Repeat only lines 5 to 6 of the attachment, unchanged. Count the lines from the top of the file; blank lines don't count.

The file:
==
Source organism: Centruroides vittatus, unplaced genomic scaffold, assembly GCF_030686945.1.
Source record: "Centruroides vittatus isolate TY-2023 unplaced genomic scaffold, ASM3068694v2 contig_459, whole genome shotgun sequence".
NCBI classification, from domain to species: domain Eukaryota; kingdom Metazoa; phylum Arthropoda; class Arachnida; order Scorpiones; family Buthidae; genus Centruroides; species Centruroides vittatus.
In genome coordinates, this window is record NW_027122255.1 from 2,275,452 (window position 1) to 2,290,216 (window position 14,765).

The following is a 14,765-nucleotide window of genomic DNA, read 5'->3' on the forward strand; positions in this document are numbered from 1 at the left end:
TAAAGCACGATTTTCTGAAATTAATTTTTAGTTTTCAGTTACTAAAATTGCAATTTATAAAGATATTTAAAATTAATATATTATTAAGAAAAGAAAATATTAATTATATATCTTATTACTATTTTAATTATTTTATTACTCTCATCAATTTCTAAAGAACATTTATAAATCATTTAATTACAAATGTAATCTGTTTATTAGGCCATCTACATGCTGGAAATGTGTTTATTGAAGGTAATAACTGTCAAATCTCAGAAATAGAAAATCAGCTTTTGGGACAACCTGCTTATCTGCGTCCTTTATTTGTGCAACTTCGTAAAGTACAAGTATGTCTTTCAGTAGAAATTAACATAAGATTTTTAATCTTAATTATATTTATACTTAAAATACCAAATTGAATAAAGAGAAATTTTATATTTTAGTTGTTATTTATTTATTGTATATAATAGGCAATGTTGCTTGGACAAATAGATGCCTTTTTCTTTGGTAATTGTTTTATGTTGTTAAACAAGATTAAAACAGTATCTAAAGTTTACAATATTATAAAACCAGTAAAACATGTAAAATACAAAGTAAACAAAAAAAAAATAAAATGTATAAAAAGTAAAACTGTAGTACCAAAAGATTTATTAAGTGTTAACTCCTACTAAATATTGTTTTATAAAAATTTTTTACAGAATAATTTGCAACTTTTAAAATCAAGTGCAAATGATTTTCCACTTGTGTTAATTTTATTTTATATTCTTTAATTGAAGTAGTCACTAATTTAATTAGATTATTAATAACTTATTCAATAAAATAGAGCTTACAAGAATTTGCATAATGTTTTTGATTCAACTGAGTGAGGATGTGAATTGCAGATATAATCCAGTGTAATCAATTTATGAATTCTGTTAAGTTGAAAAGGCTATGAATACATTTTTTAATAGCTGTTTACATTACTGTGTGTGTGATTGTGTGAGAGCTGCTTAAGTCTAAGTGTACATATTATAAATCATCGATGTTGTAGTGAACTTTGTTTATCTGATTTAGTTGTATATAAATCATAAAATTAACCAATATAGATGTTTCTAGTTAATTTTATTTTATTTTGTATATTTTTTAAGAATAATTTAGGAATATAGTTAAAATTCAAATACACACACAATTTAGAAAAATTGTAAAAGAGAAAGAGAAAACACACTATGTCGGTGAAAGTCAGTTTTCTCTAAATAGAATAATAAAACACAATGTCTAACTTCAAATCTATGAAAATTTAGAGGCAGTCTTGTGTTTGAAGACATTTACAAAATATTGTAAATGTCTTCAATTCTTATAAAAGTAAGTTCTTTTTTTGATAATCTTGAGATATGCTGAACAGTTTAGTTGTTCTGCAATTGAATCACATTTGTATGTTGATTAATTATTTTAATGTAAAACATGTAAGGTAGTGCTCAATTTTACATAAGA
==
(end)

The following is a 14,765-nucleotide window of genomic DNA, read 5'->3' on the forward strand; positions in this document are numbered from 1 at the left end:
TAAAGCACGATTTTCTGAAATTAATTTTTAGTTTTCAGTTACTAAAATTGCAATTTATAAAGATATTTAAAATTAATATATTATTAAGAAAAGAAAATATTAATTATATATCTTATTACTATTTTAATTATTTTATTACTCTCATCAATTTCTAAAGAACATTTATAAATCATTTAATTACAAATGTAATCTGTTTATTAGGCCATCTACATGCTGGAAATGTGTTTATTGAAGGTAATAACTGTCAAATCTCAGAAATAGAAAATCAGCTTTTGGGACAACCTGCTTATCTGCGTCCTTTATTTGTGCAACTTCGTAAAGTACAAGTATGTCTTTCAGTAGAAATTAACATAAGATTTTTAATCTTAATTATATTTATACTTAAAATACCAAATTGAATAAAGAGAAATTTTATATTTTAGTTGTTATTTATTTATTGTATATAATAGGCAATGTTGCTTGGACAAATAGATGCCTTTTTCTTTGGTAATTGTTTTATGTTGTTAAACAAGATTAAAACAGTATCTAAAGTTTACAATATTATAAAACCAGTAAAACATGTAAAATACAAAGTAAACAAAAAAAAAATAAAATGTATAAAAAGTAAAACTGTAGTACCAAAAGATTTATTAAGTGTTAACTCCTACTAAATATTGTTTTATAAAAATTTTTTACAGAATAATTTGCAACTTTTAAAATCAAGTGCAAATGATTTTCCACTTGTGTTAATTTTATTTTATATTCTTTAATTGAAGTAGTCACTAATTTAATTAGATTATTAATAACTTATTCAATAAAATAGAGCTTACAAGAATTTGCATAATGTTTTTGATTCAACTGAGTGAGGATGTGAATTGCAGATATAATCCAGTGTAATCAATTTATGAATTCTGTTAAGTTGAAAAGGCTATGAATACATTTTTTAATAGCTGTTTACATTACTGTGTGTGTGATTGTGTGAGAGCTGCTTAAGTCTAAGTGTACATATTATAAATCATCGATGTTGTAGTGAACTTTGTTTATCTGATTTAGTTGTATATAAATCATAAAATTAACCAATATAGATGTTTCTAGTTAATTTTATTTTATTTTGTATATTTTTTAAGAATAATTTAGGAATATAGTTAAAATTCAAATACACACACAATTTAGAAAAATTGTAAAAGAGAAAGAGAAAACACACTATGTCGGTGAAAGTCAGTTTTCTCTAAATAGAATAATAAAACACAATGTCTAACTTCAAATCTATGAAAATTTAGAGGCAGTCTTGTGTTTGAAGACATTTACAAAATATTGTAAATGTCTTCAATTCTTATAAAAGTAAGTTCTTTTTTTGATAATCTTGAGATATGCTGAACAGTTTAGTTGTTCTGCAATTGAATCACATTTGTATGTTGATTAATTATTTTAATGTAAAACATGTAAGGTAGTGCTCAATTTTACATAAGA